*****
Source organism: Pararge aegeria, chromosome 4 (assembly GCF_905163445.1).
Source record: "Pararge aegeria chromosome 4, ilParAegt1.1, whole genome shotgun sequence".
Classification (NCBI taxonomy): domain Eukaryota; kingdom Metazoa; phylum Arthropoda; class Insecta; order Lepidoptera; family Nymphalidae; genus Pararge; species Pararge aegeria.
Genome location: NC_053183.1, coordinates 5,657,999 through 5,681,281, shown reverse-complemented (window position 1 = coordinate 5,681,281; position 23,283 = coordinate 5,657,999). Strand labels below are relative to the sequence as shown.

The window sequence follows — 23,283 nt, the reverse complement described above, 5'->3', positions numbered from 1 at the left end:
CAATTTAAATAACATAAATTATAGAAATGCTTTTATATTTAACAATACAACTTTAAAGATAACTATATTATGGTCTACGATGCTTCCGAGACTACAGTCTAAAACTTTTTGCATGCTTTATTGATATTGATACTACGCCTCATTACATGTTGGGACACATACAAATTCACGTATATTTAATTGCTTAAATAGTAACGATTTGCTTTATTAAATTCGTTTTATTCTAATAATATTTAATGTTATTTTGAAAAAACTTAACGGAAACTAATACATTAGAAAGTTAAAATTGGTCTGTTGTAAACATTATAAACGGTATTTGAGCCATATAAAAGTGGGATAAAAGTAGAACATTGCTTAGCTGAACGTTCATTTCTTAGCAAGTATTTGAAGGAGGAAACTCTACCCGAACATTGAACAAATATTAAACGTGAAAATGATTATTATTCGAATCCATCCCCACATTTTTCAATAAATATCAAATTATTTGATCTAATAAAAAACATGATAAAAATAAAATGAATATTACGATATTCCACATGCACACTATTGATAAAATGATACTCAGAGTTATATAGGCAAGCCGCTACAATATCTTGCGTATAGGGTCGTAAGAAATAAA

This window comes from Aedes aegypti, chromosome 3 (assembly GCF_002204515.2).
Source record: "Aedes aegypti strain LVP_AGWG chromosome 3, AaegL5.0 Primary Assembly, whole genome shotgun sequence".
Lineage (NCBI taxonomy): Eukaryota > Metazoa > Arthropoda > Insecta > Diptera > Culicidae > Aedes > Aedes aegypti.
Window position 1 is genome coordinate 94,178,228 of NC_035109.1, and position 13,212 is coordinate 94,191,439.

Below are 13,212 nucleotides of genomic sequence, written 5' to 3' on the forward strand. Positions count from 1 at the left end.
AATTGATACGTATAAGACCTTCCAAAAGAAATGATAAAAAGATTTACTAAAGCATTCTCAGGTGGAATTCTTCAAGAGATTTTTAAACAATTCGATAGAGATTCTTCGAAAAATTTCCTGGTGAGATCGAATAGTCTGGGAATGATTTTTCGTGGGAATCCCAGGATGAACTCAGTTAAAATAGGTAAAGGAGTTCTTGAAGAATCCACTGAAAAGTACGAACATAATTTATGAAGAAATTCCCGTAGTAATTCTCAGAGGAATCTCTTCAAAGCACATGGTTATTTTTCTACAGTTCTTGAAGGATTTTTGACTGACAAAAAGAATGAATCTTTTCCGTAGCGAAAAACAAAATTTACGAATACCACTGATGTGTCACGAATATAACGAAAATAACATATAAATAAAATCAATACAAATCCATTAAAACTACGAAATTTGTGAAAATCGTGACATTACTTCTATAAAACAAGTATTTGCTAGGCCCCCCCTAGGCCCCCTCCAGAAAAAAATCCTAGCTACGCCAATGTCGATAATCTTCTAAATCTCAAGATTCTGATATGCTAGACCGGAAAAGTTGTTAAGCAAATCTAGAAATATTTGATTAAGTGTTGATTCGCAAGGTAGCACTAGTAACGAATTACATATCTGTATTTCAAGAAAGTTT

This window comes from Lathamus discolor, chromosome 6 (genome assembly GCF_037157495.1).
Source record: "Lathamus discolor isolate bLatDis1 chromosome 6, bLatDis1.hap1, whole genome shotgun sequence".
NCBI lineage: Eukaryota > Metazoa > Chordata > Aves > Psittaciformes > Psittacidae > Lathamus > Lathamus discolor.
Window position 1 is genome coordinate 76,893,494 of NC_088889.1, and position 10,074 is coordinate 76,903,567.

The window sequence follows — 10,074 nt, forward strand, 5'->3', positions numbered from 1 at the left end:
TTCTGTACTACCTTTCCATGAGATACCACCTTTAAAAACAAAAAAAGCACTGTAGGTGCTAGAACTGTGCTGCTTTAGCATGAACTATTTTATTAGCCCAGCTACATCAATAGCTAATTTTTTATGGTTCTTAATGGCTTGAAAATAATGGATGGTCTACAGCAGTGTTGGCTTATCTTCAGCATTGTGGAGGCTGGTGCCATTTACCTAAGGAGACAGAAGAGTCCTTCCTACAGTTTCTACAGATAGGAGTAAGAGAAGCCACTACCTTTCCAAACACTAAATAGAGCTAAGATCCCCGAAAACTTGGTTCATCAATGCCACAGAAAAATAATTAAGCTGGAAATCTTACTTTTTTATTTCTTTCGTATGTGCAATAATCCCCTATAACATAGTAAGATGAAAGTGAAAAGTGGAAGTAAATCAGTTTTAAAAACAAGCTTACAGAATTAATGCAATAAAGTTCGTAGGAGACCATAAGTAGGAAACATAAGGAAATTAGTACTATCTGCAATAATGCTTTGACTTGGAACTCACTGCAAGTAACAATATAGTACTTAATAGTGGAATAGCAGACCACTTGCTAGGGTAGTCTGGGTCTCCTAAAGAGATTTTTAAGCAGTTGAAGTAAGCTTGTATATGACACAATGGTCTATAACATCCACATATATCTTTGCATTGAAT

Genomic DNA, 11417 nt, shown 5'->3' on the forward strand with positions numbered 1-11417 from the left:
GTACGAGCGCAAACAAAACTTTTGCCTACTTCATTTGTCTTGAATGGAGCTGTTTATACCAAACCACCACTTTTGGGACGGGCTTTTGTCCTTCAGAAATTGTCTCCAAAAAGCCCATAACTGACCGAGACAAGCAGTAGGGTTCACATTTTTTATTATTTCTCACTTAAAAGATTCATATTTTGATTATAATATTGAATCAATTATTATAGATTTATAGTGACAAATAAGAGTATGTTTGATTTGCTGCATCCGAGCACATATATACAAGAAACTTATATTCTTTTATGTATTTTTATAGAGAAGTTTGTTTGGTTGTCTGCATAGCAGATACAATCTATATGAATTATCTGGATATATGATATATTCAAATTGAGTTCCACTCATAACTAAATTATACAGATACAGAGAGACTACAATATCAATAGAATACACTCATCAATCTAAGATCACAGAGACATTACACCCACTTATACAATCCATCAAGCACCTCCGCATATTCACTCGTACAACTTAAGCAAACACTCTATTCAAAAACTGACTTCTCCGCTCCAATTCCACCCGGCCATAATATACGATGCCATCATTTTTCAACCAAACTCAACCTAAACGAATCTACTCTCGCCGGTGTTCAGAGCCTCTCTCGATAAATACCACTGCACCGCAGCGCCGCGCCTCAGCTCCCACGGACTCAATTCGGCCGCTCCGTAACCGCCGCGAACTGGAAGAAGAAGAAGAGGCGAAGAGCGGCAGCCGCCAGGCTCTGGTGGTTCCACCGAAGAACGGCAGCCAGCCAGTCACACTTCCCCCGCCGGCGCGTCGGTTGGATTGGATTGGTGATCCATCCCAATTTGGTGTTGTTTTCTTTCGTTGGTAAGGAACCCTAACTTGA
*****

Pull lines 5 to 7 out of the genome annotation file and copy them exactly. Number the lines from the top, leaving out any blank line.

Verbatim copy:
The window sequence follows — 23,283 nt, the reverse complement described above, 5'->3', positions numbered from 1 at the left end:
CAATTTAAATAACATAAATTATAGAAATGCTTTTATATTTAACAATACAACTTTAAAGATAACTATATTATGGTCTACGATGCTTCCGAGACTACAGTCTAAAACTTTTTGCATGCTTTATTGATATTGATACTACGCCTCATTACATGTTGGGACACATACAAATTCACGTATATTTAATTGCTTAAATAGTAACGATTTGCTTTATTAAATTCGTTTTATTCTAATAATATTTAATGTTATTTTGAAAAAACTTAACGGAAACTAATACATTAGAAAGTTAAAATTGGTCTGTTGTAAACATTATAAACGGTATTTGAGCCATATAAAAGTGGGATAAAAGTAGAACATTGCTTAGCTGAACGTTCATTTCTTAGCAAGTATTTGAAGGAGGAAACTCTACCCGAACATTGAACAAATATTAAACGTGAAAATGATTATTATTCGAATCCATCCCCACATTTTTCAATAAATATCAAATTATTTGATCTAATAAAAAACATGATAAAAATAAAATGAATATTACGATATTCCACATGCACACTATTGATAAAATGATACTCAGAGTTATATAGGCAAGCCGCTACAATATCTTGCGTATAGGGTCGTAAGAAATAAA

This window comes from Aedes aegypti, chromosome 3 (assembly GCF_002204515.2).